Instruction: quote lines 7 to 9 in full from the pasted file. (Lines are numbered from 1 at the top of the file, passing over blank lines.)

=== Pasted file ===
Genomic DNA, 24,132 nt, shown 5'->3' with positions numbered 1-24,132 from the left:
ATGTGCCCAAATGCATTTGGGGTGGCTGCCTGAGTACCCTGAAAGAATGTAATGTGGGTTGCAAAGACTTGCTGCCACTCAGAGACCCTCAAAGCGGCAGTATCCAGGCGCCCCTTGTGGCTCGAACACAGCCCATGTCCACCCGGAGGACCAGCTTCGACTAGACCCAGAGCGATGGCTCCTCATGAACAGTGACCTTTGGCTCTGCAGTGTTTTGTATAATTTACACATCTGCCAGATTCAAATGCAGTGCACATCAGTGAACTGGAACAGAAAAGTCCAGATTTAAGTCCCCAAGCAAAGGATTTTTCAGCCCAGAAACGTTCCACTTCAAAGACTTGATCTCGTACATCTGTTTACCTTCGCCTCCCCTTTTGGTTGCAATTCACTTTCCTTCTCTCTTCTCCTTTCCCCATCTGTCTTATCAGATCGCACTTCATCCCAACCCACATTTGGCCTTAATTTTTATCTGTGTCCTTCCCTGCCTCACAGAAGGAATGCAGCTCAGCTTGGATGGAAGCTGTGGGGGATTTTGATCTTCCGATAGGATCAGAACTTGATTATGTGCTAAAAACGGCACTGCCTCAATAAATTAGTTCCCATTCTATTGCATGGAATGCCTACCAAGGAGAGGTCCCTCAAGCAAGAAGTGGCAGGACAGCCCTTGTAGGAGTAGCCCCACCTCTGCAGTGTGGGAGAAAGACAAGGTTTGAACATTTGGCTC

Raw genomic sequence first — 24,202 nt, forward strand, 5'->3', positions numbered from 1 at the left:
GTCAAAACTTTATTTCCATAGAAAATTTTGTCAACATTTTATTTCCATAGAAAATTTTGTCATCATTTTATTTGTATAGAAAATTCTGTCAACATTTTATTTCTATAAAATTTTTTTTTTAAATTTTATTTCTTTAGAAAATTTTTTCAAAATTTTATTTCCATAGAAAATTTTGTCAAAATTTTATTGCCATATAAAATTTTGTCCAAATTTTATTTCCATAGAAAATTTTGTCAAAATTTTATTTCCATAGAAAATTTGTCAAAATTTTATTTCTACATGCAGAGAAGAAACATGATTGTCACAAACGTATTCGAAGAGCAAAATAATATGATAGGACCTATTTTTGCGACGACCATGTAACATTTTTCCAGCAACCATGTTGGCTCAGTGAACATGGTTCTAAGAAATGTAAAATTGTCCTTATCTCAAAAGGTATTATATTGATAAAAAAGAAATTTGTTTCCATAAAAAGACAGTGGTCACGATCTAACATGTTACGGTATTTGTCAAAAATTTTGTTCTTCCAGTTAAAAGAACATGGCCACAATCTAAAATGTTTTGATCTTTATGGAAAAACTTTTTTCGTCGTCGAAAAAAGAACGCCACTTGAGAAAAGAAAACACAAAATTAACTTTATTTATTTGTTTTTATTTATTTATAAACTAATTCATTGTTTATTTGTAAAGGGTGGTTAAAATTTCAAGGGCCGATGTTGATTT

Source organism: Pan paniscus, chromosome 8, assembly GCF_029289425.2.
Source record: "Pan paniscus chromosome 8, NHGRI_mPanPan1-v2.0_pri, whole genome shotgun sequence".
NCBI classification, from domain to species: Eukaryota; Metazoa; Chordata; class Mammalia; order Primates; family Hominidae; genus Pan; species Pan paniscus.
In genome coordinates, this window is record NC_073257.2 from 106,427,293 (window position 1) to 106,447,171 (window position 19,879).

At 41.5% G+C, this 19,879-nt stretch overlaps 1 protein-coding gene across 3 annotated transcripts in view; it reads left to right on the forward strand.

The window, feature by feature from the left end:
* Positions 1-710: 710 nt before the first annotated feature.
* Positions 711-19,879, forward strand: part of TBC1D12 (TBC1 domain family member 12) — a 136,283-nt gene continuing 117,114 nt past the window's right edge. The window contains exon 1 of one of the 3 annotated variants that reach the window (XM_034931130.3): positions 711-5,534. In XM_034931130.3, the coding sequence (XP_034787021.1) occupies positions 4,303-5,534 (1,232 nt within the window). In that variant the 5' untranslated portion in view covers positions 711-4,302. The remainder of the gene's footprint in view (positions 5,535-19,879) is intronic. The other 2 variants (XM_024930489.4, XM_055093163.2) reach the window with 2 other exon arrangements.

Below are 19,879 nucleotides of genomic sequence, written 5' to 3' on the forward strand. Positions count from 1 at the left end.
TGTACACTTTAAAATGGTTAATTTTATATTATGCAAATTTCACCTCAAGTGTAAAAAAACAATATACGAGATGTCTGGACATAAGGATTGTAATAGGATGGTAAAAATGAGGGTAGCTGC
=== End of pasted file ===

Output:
NCBI classification, from domain to species: Eukaryota; Metazoa; Chordata; class Mammalia; order Primates; family Hominidae; genus Pan; species Pan paniscus.
In genome coordinates, this window is record NC_073257.2 from 106,427,293 (window position 1) to 106,447,171 (window position 19,879).

At 41.5% G+C, this 19,879-nt stretch overlaps 1 protein-coding gene across 3 annotated transcripts in view; it reads left to right on the forward strand.